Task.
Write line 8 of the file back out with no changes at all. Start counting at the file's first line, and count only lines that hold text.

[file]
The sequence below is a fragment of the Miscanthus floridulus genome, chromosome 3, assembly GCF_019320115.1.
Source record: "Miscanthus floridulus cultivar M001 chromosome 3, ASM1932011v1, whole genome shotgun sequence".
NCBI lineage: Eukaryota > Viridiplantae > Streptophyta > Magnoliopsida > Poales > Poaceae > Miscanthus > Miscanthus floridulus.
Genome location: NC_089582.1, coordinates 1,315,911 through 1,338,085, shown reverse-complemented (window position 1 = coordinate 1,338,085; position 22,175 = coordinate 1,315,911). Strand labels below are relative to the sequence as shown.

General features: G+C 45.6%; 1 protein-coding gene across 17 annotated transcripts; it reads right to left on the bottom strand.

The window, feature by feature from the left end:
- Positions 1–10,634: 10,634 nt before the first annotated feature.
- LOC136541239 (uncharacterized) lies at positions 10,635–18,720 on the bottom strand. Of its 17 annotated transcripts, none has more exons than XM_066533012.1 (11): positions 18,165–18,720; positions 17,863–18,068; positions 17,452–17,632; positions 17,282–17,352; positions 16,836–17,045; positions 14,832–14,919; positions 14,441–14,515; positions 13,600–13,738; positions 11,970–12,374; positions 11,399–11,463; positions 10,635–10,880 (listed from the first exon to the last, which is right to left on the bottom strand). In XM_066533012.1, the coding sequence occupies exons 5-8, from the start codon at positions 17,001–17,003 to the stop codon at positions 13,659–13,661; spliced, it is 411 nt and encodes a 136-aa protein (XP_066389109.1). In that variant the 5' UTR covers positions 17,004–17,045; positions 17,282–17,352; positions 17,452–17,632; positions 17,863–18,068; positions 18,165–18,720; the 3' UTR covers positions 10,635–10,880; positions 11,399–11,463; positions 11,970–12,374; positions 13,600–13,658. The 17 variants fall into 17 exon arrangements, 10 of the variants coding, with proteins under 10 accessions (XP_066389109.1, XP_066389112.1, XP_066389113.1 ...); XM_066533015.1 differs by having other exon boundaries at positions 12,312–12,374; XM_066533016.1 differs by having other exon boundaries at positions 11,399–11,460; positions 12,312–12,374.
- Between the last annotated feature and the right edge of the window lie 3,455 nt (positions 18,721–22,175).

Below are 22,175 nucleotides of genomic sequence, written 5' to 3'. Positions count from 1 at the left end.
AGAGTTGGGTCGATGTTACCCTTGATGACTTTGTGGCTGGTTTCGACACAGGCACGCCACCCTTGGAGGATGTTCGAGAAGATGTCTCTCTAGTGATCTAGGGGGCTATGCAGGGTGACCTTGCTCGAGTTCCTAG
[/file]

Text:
- LOC136541239 (uncharacterized) lies at positions 10,635–18,720 on the bottom strand. Of its 17 annotated transcripts, none has more exons than XM_066533012.1 (11): positions 18,165–18,720; positions 17,863–18,068; positions 17,452–17,632; positions 17,282–17,352; positions 16,836–17,045; positions 14,832–14,919; positions 14,441–14,515; positions 13,600–13,738; positions 11,970–12,374; positions 11,399–11,463; positions 10,635–10,880 (listed from the first exon to the last, which is right to left on the bottom strand). In XM_066533012.1, the coding sequence occupies exons 5-8, from the start codon at positions 17,001–17,003 to the stop codon at positions 13,659–13,661; spliced, it is 411 nt and encodes a 136-aa protein (XP_066389109.1). In that variant the 5' UTR covers positions 17,004–17,045; positions 17,282–17,352; positions 17,452–17,632; positions 17,863–18,068; positions 18,165–18,720; the 3' UTR covers positions 10,635–10,880; positions 11,399–11,463; positions 11,970–12,374; positions 13,600–13,658. The 17 variants fall into 17 exon arrangements, 10 of the variants coding, with proteins under 10 accessions (XP_066389109.1, XP_066389112.1, XP_066389113.1 ...); XM_066533015.1 differs by having other exon boundaries at positions 12,312–12,374; XM_066533016.1 differs by having other exon boundaries at positions 11,399–11,460; positions 12,312–12,374.